Fried Spider, Cambodia
Some food habits are a result of a terrible past, and the fried spider is no exception. Though the critters have been part of the cuisine in these parts for decades, it is generally believed that people started relying more on the arachnids to survive severe food shortages during the repressive reign of the Khmer Rouge.
Cut to 2020, Ramsay tried this ‘snack’ on his trip to Cambodia with apparent trepidation. He acknowledged that the legs of the spider — a species of tarantula — taste like chicken. However, when he chewed the belly of the spider, the famed British culinary legend reacted in the same way he did to Hákarl. Ramsay’s description of the body as having a “bitter, bile, sour taste” is evident, for the abdomen contains the innards of the spider and may also have eggs and excrement.
The tarantulas are caught, marinated in a mixture of sugar and salt. Then, they are deep-fried in oil with garlic. Though fried spiders can be found in the capital city of Phnom Penh, it is more popular in the town of Skuon, which got the name “Spiderville” because of its long association with fried spiders.
Rocky Mountain oysters, United States
Don’t be fooled by the name. ‘Rocky Mountain oysters’ is a shockingly deceptive name for something that has got nothing, even remotely, to do with the sea. When served, they might be mistaken for KFC’s fried chicken. But you might not want to put it in your mouth once you know what it actually is.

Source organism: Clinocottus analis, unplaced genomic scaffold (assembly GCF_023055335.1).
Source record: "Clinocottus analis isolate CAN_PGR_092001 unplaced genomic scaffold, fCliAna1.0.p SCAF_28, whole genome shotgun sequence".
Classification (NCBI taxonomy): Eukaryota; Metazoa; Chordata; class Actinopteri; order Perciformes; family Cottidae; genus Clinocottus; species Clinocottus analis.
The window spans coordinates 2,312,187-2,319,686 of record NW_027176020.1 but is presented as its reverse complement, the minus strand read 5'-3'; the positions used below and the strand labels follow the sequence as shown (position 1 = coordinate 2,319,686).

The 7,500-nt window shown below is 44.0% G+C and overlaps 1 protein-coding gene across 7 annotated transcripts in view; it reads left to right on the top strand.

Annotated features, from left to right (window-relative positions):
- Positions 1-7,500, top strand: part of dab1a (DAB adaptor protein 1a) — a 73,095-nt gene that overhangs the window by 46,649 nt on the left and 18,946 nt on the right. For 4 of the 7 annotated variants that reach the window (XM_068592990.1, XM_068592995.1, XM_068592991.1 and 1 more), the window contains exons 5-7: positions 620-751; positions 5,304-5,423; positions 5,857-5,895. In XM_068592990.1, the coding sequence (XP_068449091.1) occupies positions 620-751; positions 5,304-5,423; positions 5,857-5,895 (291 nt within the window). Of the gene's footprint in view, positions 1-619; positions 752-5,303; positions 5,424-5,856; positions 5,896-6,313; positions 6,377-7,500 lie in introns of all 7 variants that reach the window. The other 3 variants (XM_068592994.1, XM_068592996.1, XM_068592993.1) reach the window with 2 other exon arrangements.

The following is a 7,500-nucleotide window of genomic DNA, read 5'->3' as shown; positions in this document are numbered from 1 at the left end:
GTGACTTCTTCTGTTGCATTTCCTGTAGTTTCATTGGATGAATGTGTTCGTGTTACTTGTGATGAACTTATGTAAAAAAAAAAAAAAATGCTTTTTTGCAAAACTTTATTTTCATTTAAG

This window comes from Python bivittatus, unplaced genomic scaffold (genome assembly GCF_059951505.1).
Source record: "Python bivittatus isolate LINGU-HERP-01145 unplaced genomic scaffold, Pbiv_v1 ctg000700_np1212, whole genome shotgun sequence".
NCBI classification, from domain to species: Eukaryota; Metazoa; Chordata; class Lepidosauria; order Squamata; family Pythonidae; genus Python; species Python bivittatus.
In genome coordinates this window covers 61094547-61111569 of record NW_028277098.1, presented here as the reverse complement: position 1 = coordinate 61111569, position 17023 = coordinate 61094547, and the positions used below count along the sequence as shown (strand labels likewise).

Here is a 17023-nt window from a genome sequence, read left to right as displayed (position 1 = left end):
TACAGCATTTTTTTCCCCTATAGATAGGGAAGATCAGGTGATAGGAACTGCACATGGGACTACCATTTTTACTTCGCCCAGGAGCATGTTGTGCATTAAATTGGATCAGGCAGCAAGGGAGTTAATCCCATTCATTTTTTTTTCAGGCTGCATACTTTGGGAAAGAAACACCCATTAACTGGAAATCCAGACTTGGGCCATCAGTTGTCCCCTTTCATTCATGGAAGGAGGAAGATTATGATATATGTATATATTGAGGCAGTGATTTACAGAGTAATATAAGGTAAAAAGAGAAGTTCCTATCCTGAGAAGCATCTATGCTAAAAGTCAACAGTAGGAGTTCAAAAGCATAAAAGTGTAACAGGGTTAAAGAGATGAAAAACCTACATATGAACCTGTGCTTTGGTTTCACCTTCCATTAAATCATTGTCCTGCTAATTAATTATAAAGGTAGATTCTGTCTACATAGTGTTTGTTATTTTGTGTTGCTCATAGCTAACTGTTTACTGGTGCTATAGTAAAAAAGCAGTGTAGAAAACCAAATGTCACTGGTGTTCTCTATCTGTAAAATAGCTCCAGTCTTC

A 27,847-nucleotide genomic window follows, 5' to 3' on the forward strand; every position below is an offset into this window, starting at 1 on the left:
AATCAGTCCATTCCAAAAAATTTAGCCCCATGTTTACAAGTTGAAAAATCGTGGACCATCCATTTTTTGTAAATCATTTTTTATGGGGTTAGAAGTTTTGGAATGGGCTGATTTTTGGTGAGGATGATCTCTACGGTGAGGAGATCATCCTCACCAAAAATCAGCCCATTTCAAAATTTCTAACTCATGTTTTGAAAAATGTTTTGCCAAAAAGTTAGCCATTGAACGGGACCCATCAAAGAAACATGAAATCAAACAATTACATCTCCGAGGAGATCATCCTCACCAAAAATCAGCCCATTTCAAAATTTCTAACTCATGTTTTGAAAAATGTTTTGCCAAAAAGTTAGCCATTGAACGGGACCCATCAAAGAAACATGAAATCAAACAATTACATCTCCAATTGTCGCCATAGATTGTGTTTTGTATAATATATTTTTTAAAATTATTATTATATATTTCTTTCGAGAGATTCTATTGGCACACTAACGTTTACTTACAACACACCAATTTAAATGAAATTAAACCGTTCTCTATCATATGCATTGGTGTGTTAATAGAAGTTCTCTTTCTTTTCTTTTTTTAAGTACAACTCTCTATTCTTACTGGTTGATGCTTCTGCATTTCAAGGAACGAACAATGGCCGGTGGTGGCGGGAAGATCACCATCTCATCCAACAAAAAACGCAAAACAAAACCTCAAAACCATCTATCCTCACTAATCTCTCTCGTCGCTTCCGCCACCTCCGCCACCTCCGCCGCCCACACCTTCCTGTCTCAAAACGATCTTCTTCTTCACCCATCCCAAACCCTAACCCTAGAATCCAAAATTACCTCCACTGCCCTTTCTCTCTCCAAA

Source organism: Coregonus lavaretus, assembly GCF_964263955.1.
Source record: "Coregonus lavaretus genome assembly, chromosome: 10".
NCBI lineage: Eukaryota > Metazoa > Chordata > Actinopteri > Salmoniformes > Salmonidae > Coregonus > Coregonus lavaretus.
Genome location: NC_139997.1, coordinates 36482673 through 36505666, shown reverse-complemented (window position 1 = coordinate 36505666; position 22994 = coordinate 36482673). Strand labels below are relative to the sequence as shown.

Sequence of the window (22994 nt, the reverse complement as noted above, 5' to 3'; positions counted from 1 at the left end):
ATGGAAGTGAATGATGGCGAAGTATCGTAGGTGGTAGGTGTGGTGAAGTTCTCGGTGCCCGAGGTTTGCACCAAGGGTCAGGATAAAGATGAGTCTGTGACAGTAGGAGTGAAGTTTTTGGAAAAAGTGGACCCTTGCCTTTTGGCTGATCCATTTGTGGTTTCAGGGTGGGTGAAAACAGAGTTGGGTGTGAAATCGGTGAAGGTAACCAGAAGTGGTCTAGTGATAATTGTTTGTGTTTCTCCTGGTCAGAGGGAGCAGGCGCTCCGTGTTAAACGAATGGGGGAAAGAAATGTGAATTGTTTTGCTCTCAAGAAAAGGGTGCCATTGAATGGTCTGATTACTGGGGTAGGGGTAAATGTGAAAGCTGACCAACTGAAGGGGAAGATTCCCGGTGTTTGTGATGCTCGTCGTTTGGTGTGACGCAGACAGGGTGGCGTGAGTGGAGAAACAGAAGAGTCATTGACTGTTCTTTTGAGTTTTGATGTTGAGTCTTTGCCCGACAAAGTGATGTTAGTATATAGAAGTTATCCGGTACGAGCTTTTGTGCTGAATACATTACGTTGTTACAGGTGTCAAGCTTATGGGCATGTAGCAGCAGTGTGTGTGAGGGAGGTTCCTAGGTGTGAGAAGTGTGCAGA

Famous in the American West and western Canada, this dish is made with bull testicles. (Yes, you read that right.)
The testicles are coated in flour, deep-fried and served with sprinkled salt and pepper. The animal’s slimy gonads will most certainly put-off even the most adventurous foodie but cowboys swear by its health benefits. Several cheekily named “testicle festivals” are organised in the regions around the Rocky Mountains, where these “oysters” and their variants are consumed by thousands of visitors.
Speaking of variants, there are similarly prepared dishes made from the testicles of lamb, sheep and pigs in these parts. And if you really want to get a hint of how someone might react when told they are unknowingly consuming testicles of a sheep, you might want to see the scene from the 1988 movie Funny Farm.
Pig’s blood cake, Taiwan